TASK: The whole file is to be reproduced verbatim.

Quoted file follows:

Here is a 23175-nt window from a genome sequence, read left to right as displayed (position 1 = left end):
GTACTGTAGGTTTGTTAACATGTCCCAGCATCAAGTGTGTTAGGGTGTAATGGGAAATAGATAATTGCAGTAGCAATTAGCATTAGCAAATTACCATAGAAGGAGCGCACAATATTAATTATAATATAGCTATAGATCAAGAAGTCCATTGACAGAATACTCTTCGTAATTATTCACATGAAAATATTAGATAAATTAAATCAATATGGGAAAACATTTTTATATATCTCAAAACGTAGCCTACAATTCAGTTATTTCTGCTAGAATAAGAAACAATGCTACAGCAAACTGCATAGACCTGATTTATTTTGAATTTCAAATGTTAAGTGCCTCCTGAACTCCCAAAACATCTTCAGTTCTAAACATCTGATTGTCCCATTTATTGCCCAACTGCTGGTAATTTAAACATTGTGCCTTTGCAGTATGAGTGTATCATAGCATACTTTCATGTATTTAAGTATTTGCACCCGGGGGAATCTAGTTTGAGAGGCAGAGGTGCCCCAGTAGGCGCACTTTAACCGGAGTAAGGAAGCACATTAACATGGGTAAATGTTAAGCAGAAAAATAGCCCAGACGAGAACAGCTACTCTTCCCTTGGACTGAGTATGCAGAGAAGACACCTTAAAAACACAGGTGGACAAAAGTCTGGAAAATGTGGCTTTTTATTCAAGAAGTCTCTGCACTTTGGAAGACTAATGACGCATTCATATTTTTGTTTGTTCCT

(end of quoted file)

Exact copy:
Here is a 23175-nt window from a genome sequence, read left to right as displayed (position 1 = left end):
GTACTGTAGGTTTGTTAACATGTCCCAGCATCAAGTGTGTTAGGGTGTAATGGGAAATAGATAATTGCAGTAGCAATTAGCATTAGCAAATTACCATAGAAGGAGCGCACAATATTAATTATAATATAGCTATAGATCAAGAAGTCCATTGACAGAATACTCTTCGTAATTATTCACATGAAAATATTAGATAAATTAAATCAATATGGGAAAACATTTTTATATATCTCAAAACGTAGCCTACAATTCAGTTATTTCTGCTAGAATAAGAAACAATGCTACAGCAAACTGCATAGACCTGATTTATTTTGAATTTCAAATGTTAAGTGCCTCCTGAACTCCCAAAACATCTTCAGTTCTAAACATCTGATTGTCCCATTTATTGCCCAACTGCTGGTAATTTAAACATTGTGCCTTTGCAGTATGAGTGTATCATAGCATACTTTCATGTATTTAAGTATTTGCACCCGGGGGAATCTAGTTTGAGAGGCAGAGGTGCCCCAGTAGGCGCACTTTAACCGGAGTAAGGAAGCACATTAACATGGGTAAATGTTAAGCAGAAAAATAGCCCAGACGAGAACAGCTACTCTTCCCTTGGACTGAGTATGCAGAGAAGACACCTTAAAAACACAGGTGGACAAAAGTCTGGAAAATGTGGCTTTTTATTCAAGAAGTCTCTGCACTTTGGAAGACTAATGACGCATTCATATTTTTGTTTGTTCCT